May 30, 2018 | 4 minute readCamp Blanding, flush with federally endangered red-cockaded woodpeckers, donates juvenile birds to other wildlife areas across the South. Nearly two-thirds of the National Guard base in Northeast Florida is prime habitat for at-risk gopher tortoises too. More than 10,000 acres of pine and scrub is carefully burned each year to benefit under-threat flora and fauna as well as conservation-friendly longleaf pines. And the joint military base is a critical piece in the creation of a wildlife corridor that connects central Florida to southeast Georgia. Read the full story...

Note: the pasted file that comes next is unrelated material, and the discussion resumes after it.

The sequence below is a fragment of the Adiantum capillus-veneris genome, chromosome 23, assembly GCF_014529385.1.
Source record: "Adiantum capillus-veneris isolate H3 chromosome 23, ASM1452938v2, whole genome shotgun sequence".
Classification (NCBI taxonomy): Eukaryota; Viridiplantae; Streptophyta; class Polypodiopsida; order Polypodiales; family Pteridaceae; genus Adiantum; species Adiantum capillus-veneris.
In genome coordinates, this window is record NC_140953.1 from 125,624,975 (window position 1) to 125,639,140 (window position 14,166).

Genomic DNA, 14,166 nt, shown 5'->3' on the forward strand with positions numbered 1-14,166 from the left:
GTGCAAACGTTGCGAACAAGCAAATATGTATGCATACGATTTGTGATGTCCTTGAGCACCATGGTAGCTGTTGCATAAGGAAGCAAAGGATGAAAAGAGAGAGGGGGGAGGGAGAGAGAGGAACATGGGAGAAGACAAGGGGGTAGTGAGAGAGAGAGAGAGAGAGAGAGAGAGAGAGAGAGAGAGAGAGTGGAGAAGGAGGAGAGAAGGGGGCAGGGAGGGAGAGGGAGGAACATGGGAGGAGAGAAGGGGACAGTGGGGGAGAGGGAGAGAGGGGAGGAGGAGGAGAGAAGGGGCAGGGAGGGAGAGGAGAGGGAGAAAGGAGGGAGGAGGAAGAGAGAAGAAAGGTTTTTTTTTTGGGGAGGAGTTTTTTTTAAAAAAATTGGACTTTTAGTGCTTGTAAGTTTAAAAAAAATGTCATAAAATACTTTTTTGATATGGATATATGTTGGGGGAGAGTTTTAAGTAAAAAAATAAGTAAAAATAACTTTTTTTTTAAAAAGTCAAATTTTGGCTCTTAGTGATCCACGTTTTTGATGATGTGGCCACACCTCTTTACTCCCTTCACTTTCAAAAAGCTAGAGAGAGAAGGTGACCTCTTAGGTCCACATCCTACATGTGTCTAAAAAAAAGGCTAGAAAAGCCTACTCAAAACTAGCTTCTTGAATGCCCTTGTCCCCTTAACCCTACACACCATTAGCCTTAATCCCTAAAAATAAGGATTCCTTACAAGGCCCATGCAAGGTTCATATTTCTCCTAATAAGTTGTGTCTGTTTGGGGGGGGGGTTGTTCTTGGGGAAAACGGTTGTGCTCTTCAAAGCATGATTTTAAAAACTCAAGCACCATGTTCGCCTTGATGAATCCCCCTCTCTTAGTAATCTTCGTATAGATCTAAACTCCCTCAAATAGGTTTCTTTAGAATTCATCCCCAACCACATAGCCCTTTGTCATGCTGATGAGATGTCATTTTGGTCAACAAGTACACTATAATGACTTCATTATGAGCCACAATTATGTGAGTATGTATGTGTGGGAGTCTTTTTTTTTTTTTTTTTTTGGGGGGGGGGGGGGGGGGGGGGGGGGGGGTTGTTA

Red-cockaded woodpecker. Photo by Martjan Lammertink, U.S. Forest Service.